Essential Tips For Avoiding Lower Back Pain During Bike Rides
Lower back pain is so common for cyclists that it’s almost become accepted as ‘just part of cycling.’ It is largely caused by weak core muscles, which are required to hold the spine in a strong, stable position while you ride.
Other factors, such as incorrect bike fit or muscle imbalances, can contribute to back pain. Read on for tips to avoid these problems and get one pedal stroke closer to pain-free riding.
Stretch Before You Bike
Cycling is a great way to improve your fitness, but if you aren’t careful, it can cause lower back pain.
One of the most important things is to stretch before you ride. This is especially important if you have tight muscles. This can help to loosen up the muscle and prevent back pain. It is also important to ensure you are warmed up before stretching, preventing lower back pain from riding a bike.
Another thing that can cause lower back pain while riding is having a weak core. This can be caused by insufficient core strength or not training the core muscles.
Ensuring you have the right bike for your body is also important. This can be caused by an incorrect bike fit or needing the right gear for a particular type of ride. Finally, it is important to take rest days when necessary. This can be done by taking a low-intensity walk or by just relaxing and not doing any exercise.
Strengthen Your Core
Strengthening your core — a cylinder of abdominal and back muscles that wraps around your body like a corset — is one of the best things you can do to avoid lower back pain. A strong core allows your back to move through its normal range of motion with less stress and helps prevent you from putting too much pressure on the spine’s disks.
If you experience back pain during exercise, stopping and seeking medical help for further evaluation to rule out more serious conditions is important. Always work within your physical limits; overdoing any activity can increase back pain and slow recovery.
Performing a few exercises to strengthen your core can help you avoid back pain while riding. Try the bridge exercise, which is performed on the floor with your knees bent and feet flat on the ground. Start by bracing your core and squeezing your butt before lifting your bottom off the ground, ensuring you don’t arch your back. You can also perform a bird dog exercise, which is done on all fours with your hands and feet on the ground and one arm extended behind you.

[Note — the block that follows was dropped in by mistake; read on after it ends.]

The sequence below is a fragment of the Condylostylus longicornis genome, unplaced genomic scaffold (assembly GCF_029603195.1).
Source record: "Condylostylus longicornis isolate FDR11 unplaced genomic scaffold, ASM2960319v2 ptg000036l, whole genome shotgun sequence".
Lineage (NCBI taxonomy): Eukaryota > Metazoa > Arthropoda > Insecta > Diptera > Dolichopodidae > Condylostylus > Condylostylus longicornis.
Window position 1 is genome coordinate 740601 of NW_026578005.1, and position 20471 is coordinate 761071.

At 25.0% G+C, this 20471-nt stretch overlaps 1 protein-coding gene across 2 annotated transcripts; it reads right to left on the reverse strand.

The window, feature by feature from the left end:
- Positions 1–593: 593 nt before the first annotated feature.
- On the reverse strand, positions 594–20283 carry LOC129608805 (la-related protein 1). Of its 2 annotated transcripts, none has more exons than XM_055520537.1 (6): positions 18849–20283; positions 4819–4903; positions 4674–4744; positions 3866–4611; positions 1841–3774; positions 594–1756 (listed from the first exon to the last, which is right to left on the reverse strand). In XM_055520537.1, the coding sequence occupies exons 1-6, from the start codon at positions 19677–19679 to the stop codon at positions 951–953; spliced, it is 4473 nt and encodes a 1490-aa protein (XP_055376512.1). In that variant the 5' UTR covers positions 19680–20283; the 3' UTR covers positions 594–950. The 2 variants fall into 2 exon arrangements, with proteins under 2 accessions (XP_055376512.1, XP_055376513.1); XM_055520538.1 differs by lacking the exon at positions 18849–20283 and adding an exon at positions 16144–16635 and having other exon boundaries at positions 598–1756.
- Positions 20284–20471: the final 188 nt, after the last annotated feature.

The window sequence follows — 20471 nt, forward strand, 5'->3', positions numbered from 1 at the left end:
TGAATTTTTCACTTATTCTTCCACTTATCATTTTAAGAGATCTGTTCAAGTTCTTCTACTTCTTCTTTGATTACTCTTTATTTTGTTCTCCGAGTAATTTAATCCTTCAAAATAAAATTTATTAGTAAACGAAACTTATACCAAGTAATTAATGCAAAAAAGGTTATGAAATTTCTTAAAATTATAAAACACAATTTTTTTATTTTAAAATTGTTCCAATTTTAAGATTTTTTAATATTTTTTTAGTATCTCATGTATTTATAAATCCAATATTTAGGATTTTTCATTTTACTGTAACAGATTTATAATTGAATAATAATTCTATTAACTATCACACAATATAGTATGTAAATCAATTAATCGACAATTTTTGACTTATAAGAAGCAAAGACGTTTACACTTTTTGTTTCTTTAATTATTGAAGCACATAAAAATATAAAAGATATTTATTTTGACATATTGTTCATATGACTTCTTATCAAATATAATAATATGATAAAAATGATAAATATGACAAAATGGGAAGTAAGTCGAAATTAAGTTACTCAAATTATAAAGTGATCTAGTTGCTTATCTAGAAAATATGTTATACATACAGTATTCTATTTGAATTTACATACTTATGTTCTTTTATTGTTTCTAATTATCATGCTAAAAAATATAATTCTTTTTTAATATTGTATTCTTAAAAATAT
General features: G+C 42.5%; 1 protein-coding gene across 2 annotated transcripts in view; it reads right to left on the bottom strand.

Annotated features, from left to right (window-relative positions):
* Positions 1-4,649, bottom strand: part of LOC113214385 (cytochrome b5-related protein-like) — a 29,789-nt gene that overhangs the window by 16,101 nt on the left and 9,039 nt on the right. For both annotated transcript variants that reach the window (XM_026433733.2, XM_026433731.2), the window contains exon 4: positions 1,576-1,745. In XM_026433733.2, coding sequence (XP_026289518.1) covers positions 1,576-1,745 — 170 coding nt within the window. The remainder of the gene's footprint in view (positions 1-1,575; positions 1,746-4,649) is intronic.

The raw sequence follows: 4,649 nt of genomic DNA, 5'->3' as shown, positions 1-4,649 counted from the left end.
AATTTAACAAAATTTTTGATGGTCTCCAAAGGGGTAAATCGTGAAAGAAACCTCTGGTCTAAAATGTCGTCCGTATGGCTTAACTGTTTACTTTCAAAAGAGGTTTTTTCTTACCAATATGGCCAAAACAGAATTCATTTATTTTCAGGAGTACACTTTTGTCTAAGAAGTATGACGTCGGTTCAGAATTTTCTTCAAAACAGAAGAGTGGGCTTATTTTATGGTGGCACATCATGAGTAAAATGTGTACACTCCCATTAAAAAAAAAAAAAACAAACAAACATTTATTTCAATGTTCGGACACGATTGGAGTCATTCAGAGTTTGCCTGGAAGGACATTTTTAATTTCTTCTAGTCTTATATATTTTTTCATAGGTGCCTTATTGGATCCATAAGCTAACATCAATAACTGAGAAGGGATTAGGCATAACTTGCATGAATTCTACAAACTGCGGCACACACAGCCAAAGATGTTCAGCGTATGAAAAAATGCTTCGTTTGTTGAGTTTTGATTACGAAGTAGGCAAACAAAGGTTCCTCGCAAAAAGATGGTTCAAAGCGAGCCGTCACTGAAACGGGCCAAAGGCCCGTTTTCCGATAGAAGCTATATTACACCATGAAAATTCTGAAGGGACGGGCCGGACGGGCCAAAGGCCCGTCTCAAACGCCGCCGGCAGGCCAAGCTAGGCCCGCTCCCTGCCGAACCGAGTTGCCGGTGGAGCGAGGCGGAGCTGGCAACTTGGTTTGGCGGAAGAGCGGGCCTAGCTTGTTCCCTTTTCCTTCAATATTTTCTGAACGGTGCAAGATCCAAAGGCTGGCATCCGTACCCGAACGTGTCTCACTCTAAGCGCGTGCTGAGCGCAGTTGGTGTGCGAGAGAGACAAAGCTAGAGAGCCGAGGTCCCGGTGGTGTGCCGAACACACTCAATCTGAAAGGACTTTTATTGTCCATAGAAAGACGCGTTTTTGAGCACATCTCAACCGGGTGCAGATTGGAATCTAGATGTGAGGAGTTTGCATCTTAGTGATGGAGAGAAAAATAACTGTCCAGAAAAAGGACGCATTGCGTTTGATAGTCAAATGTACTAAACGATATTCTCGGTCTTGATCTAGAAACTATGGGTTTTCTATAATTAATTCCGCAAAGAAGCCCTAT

Get a Bike Fit
If you’re experiencing back pain on your rides, the first thing to do is get a professional bike fit. Many larger bike shops have trained staff to evaluate your bicycle and recommend adjustments to improve your cycling position and posture. The fit process typically involves an off-bike session where the fitter measures your leg, foot and arm lengths, then an on-bike session where they adjust your cleat placement, pedaling motion, seat height and cockpit (seat and handlebar size). A full fit can take one to two hours.
Getting the proper bike set-up can help to eliminate back pain for many cyclists. Excessive reach (the distance between the saddle and bars) or a saddle that is too high can cause your hips to rock from side to side while you ride, which can stress your lower back. Additionally, a too-low saddle can lead to excessive thigh pressure on your quad and the psoas muscle (major hip flexor). A bike that fits you perfectly will allow for a more neutral pelvic position while you ride.
Wear the Right Gear
It’s a no-brainer that if your back muscles are weak, they can’t provide the stability needed for the rest of the body to function optimally. Training your core and back muscles to be strong enough to support the body through repetitive, high-intensity movements like cycling is key.
Having a bike that fits your body can also help to avoid lower back pain. If your bike is too small, it can cause over-reaching and make you flex forward on the saddle, placing stress on your lower back. Having your bike fit by a professional is a good idea to get the most out of your ride.
Poor hip mobility is another common cause of low back pain in cyclists. Tight hip muscles (the hip flexors, gluteal and piriformis) can cause increased lateral pelvic movement, which forces your lower back to work harder to compensate, causing pain. If your hips are too tight, try doing lower-body mobility exercises to help loosen things up. This will also improve your cycling performance and help you to stay injury free.
Take a Rest Day
Taking a rest day is one of the most important things you can do to avoid back pain. It will allow your muscles to heal and recover and help prevent you from becoming tired or injured.
If you are experiencing lower back pain during cycling, seeking treatment from a physical therapist is essential. You can learn exercises to strengthen your core muscles and develop a safe exercise program.
Riding on a smoother surface would reduce your body and back impact. Add suspension to your bicycle, which will help absorb some of these effects. Lastly, ensure your bike is fitted properly to adjust your handlebar and saddle heights to your body type. It will prevent stress on your lower spine and other body areas. If you find yourself rocking side-to-side while riding, this could indicate that your bike is not fitted properly.